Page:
Good (and unusual) things I ate in Italy where the gastronomic landscape is increasingly globalized

These days, my trips to Italy are all about maximizing my time on the ground and making the most of the days that I have to spend away from Tracie and our girls. Long gone are the times that I would indulge in wandering the halls of a crusty museum or poring over an incunable in a dark seminary library. Instead, it’s always a mad rush to the next tasting, event, meeting, or seminar, with little time to soak in Italy’s rich cultural landscape and to visit with my old university chums there.

A boy’s gotta eat though!

Those are nervetti above: slow-cooked chunks of veal cartilage served at room temperature. That was at old-school Osteria La Colonna in downtown Brescia.

Japanese cuisine is one of Italy’s new culinary trends. It seems that every urban landscape is dotted with “sushi” joints these days, each with menus not dissimilar from the commercial style we grew up with in the U.S. I’ve been impressed by how good these places are. Who would have thunk it? That sushi/sashimi platter was served at Yoshi in Brescia.

Burgers are king these days in Italy. Everywhere you go, cityscapes are dotted with American-style hamburger hamlets. But there’s a big difference. The myriad pubs and brewhouses use higher quality meat for the burgers than you typically find in the U.S. The buns are also a lot more tasty, more wholesome, and less sugar-driven. This burger was at Red Dog in Rezzato (Brescia province).

I never thought in a million years that I would be served a jalapeño popper in Italy. But this happened at Red Dog. Italians seem to think that jalapeños can be red. I’m cool with that. This popper was SPICY!

I’ll never get tired of eating the casoncelli at Genuisì in Coccaglio (Franciacorta) where my bromance Giovanni Arcari and his partner Nico Danesi have their vineyard and cellar. Stuffed with bread, cheese, and meats, these ravioli are topped with bacon crumbles at Genuisì, making the dish even more decadent (beyond the butter and fried sage dressing).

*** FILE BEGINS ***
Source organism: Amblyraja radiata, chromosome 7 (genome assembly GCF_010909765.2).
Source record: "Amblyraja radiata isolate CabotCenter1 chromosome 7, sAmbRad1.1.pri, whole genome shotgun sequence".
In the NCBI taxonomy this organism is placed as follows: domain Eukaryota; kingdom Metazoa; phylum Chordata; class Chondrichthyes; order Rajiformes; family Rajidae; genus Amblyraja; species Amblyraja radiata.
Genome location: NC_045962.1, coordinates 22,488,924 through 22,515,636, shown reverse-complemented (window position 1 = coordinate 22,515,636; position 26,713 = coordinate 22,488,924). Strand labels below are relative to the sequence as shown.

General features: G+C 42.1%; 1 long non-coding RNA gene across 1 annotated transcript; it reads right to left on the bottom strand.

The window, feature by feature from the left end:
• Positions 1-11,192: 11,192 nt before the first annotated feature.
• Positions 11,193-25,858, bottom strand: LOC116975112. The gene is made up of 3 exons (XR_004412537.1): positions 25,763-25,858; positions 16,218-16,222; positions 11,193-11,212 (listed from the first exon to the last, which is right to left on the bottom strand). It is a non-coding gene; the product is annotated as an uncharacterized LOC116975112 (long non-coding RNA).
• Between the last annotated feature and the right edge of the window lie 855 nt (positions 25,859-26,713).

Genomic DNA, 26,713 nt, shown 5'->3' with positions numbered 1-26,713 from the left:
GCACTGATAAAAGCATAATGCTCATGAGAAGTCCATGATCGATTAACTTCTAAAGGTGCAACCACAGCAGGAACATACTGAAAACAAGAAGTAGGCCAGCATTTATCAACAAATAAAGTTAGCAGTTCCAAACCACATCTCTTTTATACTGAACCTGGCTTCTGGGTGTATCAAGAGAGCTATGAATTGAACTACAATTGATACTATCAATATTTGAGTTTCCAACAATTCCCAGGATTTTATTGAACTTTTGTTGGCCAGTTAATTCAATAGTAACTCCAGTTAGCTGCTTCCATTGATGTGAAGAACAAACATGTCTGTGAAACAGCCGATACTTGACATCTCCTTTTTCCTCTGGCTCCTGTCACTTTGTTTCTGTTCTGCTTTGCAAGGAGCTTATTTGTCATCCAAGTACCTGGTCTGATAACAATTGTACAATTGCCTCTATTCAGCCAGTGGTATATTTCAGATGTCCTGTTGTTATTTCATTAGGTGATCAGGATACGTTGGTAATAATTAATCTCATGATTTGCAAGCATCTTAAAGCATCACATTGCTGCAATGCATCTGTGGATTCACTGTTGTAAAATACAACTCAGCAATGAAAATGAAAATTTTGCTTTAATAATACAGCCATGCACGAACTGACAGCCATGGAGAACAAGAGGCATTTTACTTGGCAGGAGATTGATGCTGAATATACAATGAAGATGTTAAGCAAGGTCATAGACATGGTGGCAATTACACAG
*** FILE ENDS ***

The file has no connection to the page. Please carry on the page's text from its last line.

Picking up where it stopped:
No Saturday aperitivo would be complete without fried cod and anchovies at Osteria al Bianchi in downtown Brescia. Can you think of a better pairing for do bianchi? We drank Lugana that day.

Vitello Tonnato is the ultimate “Jewish boy stomach” dish. At Ristorante Battaglino in Piedmont where I teach each year, they have Chionetti Dolcetto by the half bottle, the perfect pairing for the lonely traveler having dinner for one.

I wrote recently about how much I love cognà, the Piedmontese relish made from grape must. It was an excellent accompaniment for a cheese I’d never had before, brus da latte, a crumbly and very stinky cheese (in the foreground). Not everyone loves Ristorante Battaglino as much as I do but my experiences there have only gotten better, especially now that Michele the wine guy is on the floor there (he used to be on the road doing sound for some band).

Also at Battaglino, I treated myself one night to a dish of tajarin with sausage ragù and a bottle of 2014 Barolo by my buddy Ferdinando Principiano. This wine, from a challenging vintage, is still very young in its evolution but showed really nicely that night, especially toward the end of the evening when it had had proper aeration. Ferdinando’s Barolo is always distinctively monfortino in character, with earth and wild mint flavors.

I didn’t eat any but wisteria was in full bloom across northern Italy where I was schmoozing and teaching. It’s the perfect antidote to the humdrum din of modern living (who can guess what 1970s ad that line comes from?).

The classic northern Italian flatbread piadina used to be served folded over, like a quesadilla. But now it’s rolled up like a burrito. My, how times are a-changin’!

The foods Italians eat have changed radically and drastically over the last decade. It’s part of the unstoppable march of progress, I guess, for better or for worse. More on that in a post to come… Thanks for being here.

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